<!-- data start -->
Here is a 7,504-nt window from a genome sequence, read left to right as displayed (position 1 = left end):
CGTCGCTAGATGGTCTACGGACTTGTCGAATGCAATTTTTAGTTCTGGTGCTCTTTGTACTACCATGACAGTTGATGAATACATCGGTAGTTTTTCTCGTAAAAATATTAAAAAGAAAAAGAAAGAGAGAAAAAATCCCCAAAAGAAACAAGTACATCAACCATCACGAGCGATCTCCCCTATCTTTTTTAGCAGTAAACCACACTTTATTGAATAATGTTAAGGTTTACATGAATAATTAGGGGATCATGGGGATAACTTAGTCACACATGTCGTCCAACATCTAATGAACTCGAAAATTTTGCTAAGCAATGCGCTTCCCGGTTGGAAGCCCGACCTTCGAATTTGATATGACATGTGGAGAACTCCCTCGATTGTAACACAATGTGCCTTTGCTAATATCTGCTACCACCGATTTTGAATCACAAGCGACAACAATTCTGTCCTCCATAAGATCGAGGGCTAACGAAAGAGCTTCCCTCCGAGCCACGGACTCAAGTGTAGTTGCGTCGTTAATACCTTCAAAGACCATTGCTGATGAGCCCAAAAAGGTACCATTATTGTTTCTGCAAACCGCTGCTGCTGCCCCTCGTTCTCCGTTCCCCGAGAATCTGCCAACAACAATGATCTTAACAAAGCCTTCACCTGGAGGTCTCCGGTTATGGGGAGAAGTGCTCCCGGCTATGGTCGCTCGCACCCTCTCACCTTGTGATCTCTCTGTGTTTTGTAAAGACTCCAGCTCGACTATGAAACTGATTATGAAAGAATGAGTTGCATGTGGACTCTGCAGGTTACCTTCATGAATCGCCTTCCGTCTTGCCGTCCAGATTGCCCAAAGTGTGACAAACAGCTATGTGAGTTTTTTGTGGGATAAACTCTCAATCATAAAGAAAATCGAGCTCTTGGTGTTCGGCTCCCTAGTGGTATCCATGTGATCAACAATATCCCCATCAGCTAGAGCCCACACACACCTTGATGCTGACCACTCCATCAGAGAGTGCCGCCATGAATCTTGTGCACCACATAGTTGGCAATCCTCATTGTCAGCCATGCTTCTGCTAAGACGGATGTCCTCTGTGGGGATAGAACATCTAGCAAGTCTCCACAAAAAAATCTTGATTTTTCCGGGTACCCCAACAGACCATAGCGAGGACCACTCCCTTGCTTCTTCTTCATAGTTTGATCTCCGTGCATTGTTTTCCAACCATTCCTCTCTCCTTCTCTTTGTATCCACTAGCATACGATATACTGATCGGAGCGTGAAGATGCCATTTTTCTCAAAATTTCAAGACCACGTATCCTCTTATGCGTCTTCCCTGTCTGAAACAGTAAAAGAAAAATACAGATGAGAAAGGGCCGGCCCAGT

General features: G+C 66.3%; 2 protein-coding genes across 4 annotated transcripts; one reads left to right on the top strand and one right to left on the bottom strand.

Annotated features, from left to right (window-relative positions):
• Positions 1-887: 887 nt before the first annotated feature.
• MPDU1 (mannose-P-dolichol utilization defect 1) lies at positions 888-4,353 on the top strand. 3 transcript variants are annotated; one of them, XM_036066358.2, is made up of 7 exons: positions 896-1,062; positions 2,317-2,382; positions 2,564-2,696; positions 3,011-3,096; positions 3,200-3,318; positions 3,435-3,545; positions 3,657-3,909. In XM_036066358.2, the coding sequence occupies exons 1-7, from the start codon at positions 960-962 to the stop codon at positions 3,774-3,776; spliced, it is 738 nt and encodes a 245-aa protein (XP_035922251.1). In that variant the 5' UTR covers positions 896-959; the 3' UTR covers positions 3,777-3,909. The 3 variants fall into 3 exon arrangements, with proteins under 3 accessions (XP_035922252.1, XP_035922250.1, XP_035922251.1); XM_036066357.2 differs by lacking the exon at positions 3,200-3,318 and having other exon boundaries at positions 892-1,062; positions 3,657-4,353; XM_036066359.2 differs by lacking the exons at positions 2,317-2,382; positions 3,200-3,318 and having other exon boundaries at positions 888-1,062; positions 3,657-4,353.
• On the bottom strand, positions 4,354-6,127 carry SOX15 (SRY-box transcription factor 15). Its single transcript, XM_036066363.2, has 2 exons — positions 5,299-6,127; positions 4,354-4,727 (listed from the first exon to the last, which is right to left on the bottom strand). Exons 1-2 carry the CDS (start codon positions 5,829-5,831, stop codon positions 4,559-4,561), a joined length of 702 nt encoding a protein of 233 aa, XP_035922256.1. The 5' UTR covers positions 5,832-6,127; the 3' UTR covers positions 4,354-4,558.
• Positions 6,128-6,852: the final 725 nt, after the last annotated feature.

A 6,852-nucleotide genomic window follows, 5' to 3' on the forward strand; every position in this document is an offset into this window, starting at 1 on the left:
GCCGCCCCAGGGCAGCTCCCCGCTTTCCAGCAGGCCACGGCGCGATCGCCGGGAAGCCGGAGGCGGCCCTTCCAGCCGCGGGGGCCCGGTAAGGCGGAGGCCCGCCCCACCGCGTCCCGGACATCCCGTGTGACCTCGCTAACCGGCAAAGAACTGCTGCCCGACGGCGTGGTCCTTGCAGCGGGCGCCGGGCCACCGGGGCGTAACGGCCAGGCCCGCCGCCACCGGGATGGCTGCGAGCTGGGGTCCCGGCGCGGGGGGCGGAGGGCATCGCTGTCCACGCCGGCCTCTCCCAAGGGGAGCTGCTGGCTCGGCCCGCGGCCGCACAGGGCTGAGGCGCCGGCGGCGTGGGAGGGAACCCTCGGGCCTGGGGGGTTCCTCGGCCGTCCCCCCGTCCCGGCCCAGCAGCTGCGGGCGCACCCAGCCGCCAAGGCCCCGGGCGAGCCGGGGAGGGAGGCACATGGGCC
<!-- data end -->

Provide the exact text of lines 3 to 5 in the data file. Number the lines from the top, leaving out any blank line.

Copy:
General features: G+C 66.3%; 2 protein-coding genes across 4 annotated transcripts; one reads left to right on the top strand and one right to left on the bottom strand.

Annotated features, from left to right (window-relative positions):
• Positions 1-887: 887 nt before the first annotated feature.